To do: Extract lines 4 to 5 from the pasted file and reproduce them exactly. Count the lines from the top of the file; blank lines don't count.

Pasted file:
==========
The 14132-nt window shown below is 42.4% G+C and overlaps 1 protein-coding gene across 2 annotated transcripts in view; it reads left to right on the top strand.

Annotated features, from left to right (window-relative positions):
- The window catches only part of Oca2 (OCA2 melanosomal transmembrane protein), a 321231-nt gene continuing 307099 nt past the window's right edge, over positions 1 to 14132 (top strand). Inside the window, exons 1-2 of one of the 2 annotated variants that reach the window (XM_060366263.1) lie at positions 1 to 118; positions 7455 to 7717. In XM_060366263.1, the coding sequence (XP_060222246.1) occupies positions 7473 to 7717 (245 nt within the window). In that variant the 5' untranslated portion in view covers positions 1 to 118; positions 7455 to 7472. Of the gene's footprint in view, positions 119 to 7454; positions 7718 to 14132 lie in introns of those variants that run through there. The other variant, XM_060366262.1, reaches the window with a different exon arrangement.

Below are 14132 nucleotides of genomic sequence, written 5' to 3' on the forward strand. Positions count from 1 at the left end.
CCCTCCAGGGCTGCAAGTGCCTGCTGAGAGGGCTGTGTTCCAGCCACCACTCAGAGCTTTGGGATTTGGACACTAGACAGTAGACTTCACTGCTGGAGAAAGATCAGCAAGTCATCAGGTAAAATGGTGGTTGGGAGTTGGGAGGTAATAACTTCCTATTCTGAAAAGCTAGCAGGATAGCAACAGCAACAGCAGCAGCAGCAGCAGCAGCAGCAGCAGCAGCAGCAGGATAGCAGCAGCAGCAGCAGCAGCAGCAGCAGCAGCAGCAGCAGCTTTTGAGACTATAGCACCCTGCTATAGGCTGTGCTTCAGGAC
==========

Below are 14132 nucleotides of genomic sequence, written 5' to 3' on the forward strand. Positions count from 1 at the left end.
CCCTCCAGGGCTGCAAGTGCCTGCTGAGAGGGCTGTGTTCCAGCCACCACTCAGAGCTTTGGGATTTGGACACTAGACAGTAGACTTCACTGCTGGAGAAAGATCAGCAAGTCATCAGGTAAAATGGTGGTTGGGAGTTGGGAGGTAATAACTTCCTATTCTGAAAAGCTAGCAGGATAGCAACAGCAACAGCAGCAGCAGCAGCAGCAGCAGCAGCAGCAGCAGCAGGATAGCAGCAGCAGCAGCAGCAGCAGCAGCAGCAGCAGCAGCAGCTTTTGAGACTATAGCACCCTGCTATAGGCTGTGCTTCAGGAC